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Greenspan's Testimony To Joint Economic Committee

The Text Of Alan Greenspan's Prepared Testimony To Congress's Joint Economic Committee

Mr. Chairman and members of the Committee, I am pleased to present the Federal Reserve's semiannual Monetary Policy Report to the Congress.

When in late April I last reviewed the economic outlook before this Committee, full-scale military operations in Iraq had concluded, and there were signs that some of the impediments to brisker growth in economic activity in the months leading up to the conflict were beginning to lift.

Many, though by no means all, of the economic uncertainties stemming from the situation in Iraq had been resolved, and that reduction in uncertainty had left an imprint on a broad range of indicators.

Stock prices had risen, risk spreads on corporate bonds had narrowed, oil prices had dropped sharply, and measures of consumer sentiment appeared to be on the mend.

But, as I noted in April, hard data indicating that these favorable developments were quickening the pace of spending and production were not yet in evidence, and it was likely that the extent of the underlying vigor of the economy would become apparent only gradually.

In the months since, some of the residual war-related uncertainties have abated further and financial conditions have turned decidedly more accommodative, supported, in part, by the Federal Reserve's commitment to foster sustainable growth and to guard against a substantial further disinflation.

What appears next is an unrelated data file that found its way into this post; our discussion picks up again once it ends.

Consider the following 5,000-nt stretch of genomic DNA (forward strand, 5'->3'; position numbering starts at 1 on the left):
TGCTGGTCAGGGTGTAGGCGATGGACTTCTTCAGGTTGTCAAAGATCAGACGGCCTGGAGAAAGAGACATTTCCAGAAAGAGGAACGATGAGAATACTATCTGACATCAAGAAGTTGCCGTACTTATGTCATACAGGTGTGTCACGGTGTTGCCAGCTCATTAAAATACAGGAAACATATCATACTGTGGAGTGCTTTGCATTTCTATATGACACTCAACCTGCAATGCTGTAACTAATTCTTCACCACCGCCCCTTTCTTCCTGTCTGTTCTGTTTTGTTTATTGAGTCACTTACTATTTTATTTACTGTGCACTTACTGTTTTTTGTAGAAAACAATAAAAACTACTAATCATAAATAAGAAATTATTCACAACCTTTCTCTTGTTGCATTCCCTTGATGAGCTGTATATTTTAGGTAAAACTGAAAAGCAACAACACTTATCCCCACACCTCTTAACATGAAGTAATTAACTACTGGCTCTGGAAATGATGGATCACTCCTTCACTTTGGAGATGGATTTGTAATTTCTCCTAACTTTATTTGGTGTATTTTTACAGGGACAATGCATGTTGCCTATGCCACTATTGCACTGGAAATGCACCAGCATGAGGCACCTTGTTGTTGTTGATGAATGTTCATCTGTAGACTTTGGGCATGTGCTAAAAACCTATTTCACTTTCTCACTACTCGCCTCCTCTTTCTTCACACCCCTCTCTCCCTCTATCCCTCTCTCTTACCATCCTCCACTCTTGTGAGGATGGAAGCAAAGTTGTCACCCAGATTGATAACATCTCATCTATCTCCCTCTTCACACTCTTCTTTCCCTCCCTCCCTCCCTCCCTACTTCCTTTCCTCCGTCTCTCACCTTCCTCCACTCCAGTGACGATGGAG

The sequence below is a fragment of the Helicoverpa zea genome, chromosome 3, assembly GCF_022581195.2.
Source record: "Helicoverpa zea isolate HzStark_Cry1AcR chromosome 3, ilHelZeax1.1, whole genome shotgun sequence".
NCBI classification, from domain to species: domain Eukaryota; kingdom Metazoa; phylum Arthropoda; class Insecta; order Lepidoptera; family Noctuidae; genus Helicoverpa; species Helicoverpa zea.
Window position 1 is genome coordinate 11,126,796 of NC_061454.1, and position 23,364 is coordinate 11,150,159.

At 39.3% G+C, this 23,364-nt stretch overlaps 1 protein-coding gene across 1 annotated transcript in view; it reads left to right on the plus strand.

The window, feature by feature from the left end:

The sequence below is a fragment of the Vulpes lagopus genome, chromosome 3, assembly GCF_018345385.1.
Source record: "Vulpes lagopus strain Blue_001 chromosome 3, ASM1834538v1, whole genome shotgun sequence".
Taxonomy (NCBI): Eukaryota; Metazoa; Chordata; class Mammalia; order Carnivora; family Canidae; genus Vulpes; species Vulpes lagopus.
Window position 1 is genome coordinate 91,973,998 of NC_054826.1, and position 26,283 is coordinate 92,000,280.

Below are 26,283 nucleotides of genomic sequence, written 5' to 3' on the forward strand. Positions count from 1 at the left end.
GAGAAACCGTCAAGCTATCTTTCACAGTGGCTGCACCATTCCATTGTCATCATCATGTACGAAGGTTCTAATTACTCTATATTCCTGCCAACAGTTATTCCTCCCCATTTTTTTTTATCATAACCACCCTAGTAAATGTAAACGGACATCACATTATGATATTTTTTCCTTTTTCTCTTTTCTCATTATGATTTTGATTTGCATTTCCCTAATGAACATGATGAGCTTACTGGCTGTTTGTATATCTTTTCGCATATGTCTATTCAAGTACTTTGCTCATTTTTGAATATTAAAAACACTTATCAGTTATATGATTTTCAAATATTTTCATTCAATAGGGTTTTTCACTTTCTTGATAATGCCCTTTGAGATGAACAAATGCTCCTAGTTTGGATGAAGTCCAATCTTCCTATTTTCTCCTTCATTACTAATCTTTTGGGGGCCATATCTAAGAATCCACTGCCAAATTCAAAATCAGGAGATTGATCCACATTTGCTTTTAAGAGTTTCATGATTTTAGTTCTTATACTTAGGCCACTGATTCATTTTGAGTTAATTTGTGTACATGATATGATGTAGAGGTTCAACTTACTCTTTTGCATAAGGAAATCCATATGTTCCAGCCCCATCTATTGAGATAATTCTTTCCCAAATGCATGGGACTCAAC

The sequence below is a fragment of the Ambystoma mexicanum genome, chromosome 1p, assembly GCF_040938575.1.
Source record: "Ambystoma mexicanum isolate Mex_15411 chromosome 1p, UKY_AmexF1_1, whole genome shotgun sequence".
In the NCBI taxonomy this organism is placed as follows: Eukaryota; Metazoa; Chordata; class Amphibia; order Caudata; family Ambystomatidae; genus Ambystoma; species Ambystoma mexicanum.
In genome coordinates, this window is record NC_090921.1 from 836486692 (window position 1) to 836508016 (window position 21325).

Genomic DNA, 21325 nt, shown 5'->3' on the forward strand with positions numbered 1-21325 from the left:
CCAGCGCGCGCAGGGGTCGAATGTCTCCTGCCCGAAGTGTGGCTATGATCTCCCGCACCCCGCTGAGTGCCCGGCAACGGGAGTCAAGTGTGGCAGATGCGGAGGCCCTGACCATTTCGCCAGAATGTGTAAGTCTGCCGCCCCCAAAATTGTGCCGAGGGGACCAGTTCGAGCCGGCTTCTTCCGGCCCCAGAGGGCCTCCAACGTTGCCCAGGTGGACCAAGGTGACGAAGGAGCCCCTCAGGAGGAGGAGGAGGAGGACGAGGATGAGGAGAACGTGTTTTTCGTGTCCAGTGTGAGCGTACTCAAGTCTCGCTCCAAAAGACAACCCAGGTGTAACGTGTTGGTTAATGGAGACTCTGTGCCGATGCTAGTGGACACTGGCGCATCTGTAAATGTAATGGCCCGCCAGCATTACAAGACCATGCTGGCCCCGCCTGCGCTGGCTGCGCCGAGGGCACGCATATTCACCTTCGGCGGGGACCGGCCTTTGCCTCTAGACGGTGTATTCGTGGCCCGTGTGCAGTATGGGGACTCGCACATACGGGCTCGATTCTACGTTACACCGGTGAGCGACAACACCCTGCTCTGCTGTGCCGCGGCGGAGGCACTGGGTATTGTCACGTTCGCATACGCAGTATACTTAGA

Yields across maturities and risk classes have posted marked declines, which together with improved profits boosted stock prices and household wealth.

If the past is any guide, these domestic financial developments, apart from the heavy dose of fiscal stimulus now in train, should bolster economic activity over coming quarters.

To be sure, industrial production does appear to have stabilized in recent weeks after months of declines.

Consumer spending has held up reasonably well, and activity in housing markets continues strong.

But incoming data on employment and aggregate output remain mixed.

A pervasive sense of caution reflecting, in part, the aftermath of corporate governance scandals appears to have left businesses focused on strengthening their balance sheets and, to date, reluctant to ramp up significantly their hiring and spending.

Continued global uncertainties and economic weakness abroad, particularly among some of our major trading partners, also have extended the ongoing softness in the demand for U.S. goods and services.

When the Federal Open Market Committee (FOMC) met last month, with the economy not yet showing convincing signs of a sustained pickup in growth, and against the backdrop of our concerns about the implications of a possible substantial decline in inflation, we elected to ease policy another quarter-point.

The FOMC stands prepared to maintain a highly accommodative stance of policy for as long as needed to promote satisfactory economic performance.

In the judgment of the Committee, policy accommodation aimed at raising the growth of output, boosting the utilization of resources, and warding off unwelcome disinflation can be maintained for a considerable period without ultimately stoking inflationary pressures.


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